Compare any two graphics cards:
Geforce GTX 770 vs Radeon HD 7870
IntroThe Geforce GTX 770 makes use of a 28 nm design. nVidia has clocked the core frequency at 1046 MHz. The GDDR5 RAM is set to run at a speed of 1753 MHz on this particular model. It features 1536 SPUs as well as 128 TAUs and 32 Rasterization Operator Units.
Compare those specifications to the Radeon HD 7870, which comes with clock speeds of 1000 MHz on the GPU, and 1200 MHz on the 2048 MB of GDDR5 memory. It features 1280 SPUs along with 80 TAUs and 32 Rasterization Operator Units.
(No game benchmarks for this combination yet.)
Power Usage and Theoretical Benchmarks
Power Consumption (Max TDP)
The Geforce GTX 770, in theory, should perform much faster than the Radeon HD 7870 overall. (explain)
Texel RateThe Geforce GTX 770 should be a lot (more or less 67%) better at texture filtering than the Radeon HD 7870. (explain)
Pixel RateThe Geforce GTX 770 is a bit (approximately 5%) faster with regards to FSAA than the Radeon HD 7870, and also should be able to handle higher screen resolutions better. (explain)
Please note that the above 'benchmarks' are all just theoretical - the results were calculated based on the card's specifications, and real-world performance may (and probably will) vary at least a bit.
Please note that the price comparisons are based on search keywords - sometimes it might show cards with very similar names that are not exactly the same as the one chosen in the comparison. We do try to filter out the wrong results as best we can, though.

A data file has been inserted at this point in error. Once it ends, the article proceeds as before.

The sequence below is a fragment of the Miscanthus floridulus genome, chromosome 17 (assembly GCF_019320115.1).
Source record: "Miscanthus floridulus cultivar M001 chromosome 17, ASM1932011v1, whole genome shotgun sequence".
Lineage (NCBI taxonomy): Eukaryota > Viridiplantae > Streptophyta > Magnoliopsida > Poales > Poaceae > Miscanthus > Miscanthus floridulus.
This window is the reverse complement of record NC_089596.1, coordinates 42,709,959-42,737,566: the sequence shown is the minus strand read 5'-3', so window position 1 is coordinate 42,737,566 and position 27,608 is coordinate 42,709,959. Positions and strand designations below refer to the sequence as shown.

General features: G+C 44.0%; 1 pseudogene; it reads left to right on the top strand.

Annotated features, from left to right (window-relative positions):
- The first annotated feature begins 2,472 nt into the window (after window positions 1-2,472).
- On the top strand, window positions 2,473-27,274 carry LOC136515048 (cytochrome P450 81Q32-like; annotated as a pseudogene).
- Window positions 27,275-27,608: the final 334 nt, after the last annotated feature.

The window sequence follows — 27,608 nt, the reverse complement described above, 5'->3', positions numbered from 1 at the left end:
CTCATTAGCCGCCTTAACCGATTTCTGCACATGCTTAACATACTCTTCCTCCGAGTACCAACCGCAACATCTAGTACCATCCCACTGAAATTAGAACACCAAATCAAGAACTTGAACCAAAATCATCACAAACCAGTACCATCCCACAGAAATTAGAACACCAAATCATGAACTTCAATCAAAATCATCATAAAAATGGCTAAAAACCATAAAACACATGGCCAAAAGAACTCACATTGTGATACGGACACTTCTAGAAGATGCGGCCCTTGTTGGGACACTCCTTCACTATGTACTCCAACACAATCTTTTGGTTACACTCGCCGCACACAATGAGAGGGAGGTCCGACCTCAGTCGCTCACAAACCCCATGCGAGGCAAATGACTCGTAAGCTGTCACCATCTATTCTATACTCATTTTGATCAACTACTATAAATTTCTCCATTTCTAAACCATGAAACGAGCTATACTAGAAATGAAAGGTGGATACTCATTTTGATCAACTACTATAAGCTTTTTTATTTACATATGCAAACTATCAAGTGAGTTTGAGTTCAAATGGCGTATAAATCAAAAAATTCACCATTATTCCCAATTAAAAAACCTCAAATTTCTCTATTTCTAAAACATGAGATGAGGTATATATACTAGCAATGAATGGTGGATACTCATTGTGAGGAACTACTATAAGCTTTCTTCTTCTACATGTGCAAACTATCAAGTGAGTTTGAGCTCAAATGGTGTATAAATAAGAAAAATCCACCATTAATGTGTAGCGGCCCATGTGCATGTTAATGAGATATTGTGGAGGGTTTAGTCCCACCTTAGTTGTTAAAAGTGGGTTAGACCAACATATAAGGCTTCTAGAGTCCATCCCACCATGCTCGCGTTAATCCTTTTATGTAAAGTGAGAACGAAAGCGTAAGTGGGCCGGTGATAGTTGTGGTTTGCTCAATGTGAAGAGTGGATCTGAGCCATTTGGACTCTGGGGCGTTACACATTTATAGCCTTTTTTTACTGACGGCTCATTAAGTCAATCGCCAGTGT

Memory Bandwidth: Memory bandwidth is the maximum amount of data (counted in megabytes per second) that can be transported over the external memory interface in one second. The number is calculated by multiplying the interface width by its memory clock speed. If the card has DDR memory, it should be multiplied by 2 once again. If it uses DDR5, multiply by ANOTHER 2x. The higher the card's memory bandwidth, the faster the card will be in general. It especially helps with AA, HDR and higher screen resolutions.
Texel Rate: Texel rate is the maximum amount of texture map elements (texels) that can be processed in one second. This number is calculated by multiplying the total amount of texture units of the card by the core speed of the chip. The higher this number, the better the graphics card will be at handling texture filtering (anisotropic filtering - AF). It is measured in millions of texels processed per second.
Pixel Rate: Pixel rate is the maximum number of pixels the video card can possibly record to the local memory in one second - measured in millions of pixels per second. The number is worked out by multiplying the amount of Raster Operations Pipelines by the the core clock speed. ROPs (Raster Operations Pipelines - also sometimes called Render Output Units) are responsible for filling the screen with pixels (the image). The actual pixel output rate also depends on many other factors, most notably the memory bandwidth - the lower the bandwidth is, the lower the potential to get to the max fill rate.